The Guidelines were subsequently modified, through Amendment 706, to reduce sentencing ranges attributable to crack cocaine. This modification was made retroactive. Defendant filed a motion to reduce his sentence pursuant to 18 U.S.C. § 3582(c)(2), based on this retroactive modification to the Guidelines. The district court denied the modification. On appeal, the Tenth Circuit upheld this denial. The district court’s variance actually gave defendant a lower Guidelines range than he would have received if Amendment 706 had been in place at the time of his sentencing. In addition, the Sentencing Commission has stated that a sentence reduction under Amendment 706 generally is not appropriate if the defendant already has received a downward variance at the original time of sentencing.

The Circuit rejected defendant’s additional arguments. The district court did not actually "resentence" defendant, so it was not obligated to consider all of the statutory sentencing factors required at sentencing. The Supreme Court’s holding in United States v. Booker, 543 U.S. 220 (2005), did not give defendant a right to resentencing under § 3582(c)(2), because that was a modification by the Court, not the Sentencing Commission. Section 3582(c)(2) does not provide the district court with the opportunity to begin the entire sentencing process anew, but its discretionary authority is expressly limited by the scope of the statute. Finally, there is no constitutional right to counsel in § 3582(c)(2) proceedings. The Circuit therefore upheld the denial of defendant’s § 3582(c)(2) motion.

No. 07-6237. United States v. Poe. 03/03/2009. W.D.Okla. Judge Lucero. Fourth Amendment—Suppression—Bounty Hunters as Private Actors.

Defendant was convicted by a jury of possession of a firearm and ammunition after a previous felony conviction; possession of methamphetamine with intent to distribute; and possession of a firearm in furtherance of a drug trafficking crime. He had been pursued by five bounty hunters after he jumped bail in an Oklahoma criminal case. The bounty hunters obtained information from defendant’s ex-girlfriend, with whom he was living, that he planned to sell drugs and that there was a gun in the house. One of the bounty hunters entered the house and wrestled defendant to the ground. In the room, the bounty hunter observed in plain view what he believed to be methamphetamine; methamphetamine-related paraphernalia; and a black nine-millimeter pistol. He then called the Oklahoma City Police Department. After a police officer arrived and read defendant his Miranda rights, defendant admitted that the drugs and the gun were his. The police officer obtained consent from the ex-girlfriend to search her home. During the search, the officer found additional drugs, guns, and ammunition.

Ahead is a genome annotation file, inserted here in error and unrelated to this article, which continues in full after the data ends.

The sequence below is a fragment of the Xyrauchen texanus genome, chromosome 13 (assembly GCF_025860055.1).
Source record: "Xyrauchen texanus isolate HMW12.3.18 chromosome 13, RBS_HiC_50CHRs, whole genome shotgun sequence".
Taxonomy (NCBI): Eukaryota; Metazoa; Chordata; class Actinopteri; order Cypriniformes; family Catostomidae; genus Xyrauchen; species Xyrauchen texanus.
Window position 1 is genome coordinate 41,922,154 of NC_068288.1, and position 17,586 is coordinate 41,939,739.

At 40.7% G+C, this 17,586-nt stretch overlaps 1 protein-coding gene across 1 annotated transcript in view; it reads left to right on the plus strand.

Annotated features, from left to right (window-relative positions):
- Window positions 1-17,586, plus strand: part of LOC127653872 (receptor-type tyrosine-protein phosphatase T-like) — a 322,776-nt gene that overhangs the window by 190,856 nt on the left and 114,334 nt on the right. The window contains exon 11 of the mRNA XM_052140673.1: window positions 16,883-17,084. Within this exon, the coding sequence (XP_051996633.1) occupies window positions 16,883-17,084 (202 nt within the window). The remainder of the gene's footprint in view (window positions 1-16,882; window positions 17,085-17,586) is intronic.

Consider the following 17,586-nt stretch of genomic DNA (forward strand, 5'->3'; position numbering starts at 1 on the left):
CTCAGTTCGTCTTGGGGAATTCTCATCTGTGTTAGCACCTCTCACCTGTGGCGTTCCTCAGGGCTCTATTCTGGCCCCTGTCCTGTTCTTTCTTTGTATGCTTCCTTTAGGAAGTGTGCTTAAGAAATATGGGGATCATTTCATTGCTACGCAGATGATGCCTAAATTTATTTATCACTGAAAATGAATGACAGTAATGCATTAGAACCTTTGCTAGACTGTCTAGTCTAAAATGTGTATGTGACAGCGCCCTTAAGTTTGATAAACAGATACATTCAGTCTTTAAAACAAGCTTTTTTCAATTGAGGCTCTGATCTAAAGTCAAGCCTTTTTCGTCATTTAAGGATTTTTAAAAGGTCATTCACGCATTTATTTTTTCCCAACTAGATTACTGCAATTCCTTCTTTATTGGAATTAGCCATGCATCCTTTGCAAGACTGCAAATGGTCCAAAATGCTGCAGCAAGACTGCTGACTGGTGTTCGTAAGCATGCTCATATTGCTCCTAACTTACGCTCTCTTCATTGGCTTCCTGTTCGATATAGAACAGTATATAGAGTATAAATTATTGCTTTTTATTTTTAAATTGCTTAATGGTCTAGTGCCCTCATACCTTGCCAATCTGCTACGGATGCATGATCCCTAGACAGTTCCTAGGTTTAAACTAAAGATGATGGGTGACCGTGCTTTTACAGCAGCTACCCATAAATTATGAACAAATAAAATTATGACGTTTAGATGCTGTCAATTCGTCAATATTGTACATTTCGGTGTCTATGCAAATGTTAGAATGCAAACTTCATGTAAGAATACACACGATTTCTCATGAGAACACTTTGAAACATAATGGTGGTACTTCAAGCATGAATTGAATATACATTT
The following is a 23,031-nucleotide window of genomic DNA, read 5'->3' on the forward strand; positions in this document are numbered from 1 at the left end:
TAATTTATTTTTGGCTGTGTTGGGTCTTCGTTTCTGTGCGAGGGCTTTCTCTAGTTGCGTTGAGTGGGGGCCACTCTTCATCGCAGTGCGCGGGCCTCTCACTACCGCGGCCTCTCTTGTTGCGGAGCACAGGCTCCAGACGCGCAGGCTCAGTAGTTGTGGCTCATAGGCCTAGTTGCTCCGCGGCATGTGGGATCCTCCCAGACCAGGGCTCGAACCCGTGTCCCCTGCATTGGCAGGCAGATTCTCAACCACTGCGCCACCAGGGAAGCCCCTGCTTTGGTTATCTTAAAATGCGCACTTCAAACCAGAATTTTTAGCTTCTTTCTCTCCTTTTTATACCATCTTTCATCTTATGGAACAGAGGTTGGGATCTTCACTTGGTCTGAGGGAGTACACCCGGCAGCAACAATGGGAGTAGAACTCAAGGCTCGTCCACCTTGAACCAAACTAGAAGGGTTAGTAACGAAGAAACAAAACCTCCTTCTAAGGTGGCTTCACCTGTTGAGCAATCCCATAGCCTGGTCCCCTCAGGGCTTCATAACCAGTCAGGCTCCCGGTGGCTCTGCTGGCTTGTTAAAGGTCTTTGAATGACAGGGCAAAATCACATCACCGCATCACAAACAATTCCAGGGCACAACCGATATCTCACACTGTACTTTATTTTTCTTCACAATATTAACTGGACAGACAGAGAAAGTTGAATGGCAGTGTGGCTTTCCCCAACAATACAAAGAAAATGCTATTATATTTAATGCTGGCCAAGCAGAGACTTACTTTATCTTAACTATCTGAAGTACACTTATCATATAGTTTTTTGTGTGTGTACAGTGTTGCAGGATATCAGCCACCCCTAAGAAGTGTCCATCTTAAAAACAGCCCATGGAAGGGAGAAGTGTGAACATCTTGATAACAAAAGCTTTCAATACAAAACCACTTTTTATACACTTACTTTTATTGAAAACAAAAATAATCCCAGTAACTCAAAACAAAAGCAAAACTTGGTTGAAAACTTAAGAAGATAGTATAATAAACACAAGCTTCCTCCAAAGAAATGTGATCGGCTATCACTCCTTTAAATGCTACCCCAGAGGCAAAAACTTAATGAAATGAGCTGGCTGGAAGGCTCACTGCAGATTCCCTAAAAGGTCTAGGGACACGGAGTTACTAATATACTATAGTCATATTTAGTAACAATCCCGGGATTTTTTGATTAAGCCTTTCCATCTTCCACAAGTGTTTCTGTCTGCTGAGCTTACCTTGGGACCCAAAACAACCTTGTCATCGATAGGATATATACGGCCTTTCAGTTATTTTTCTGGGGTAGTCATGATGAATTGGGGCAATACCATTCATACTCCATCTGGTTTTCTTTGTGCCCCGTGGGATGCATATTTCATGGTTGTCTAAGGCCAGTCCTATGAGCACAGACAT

On appeal, defendant challenged the denial of his motion to suppress the evidence seized at his ex-girlfriend’s house. The Tenth Circuit concluded that defendant had a reasonable expectation of privacy at her house, where he was a social guest. However, he could not challenge the bounty hunters’ actions as an unreasonable search, because they were acting as private individuals, not as "state actors" for Fourth Amendment purposes. The government did not know of, or acquiesce in, the bounty hunters’ entry and search of the residence. Also, the bounty hunters acted in their own financial interests—their stake in defendant’s bail—rather than to assist state officials.

The Circuit also determined that sufficient evidence supported defendant’s convictions. Addressing the procedural reasonableness of his ten-year term of supervised release for his conviction of possession of methamphetamine with intent to distribute, the Circuit held that the alleged error, to which defendant had not objected in the district court, was not "plain," because the district court’s interpretation was not clearly erroneous. The district court was not required to give notice that it was contemplating a departure from the Sentencing Guidelines range, because it did not actually depart from the Guidelines range, as calculated by the district court. Finally, the Circuit upheld the district court’s application of a two-level enhancement for obstruction of justice, based on defendant’s perjuring himself at trial. Accordingly, it affirmed defendant’s conviction and sentence.

No. 08-5100. In re Williams Securities Litigation—WCG Subclass. 03/03/2009. N.D.Okla. Judge Baldock. Taxing Costs—Transcripts and Copies—Necessary for Use in Case—District Court’s Discretion.

After the district court granted summary judgment to defendants in the underlying securities fraud class-action suit brought by the WCG Subclass, it awarded costs to defendants in the amount of $222,753.78. Plaintiffs challenged the award on the following grounds: (1) defendants failed to prove that various transcripts and copies were necessarily obtained for use in the case; (2) many of the costs were equally attributable to a companion case, so these plaintiffs should not have to pay the full amount; and (3) the amount awarded was unreasonable.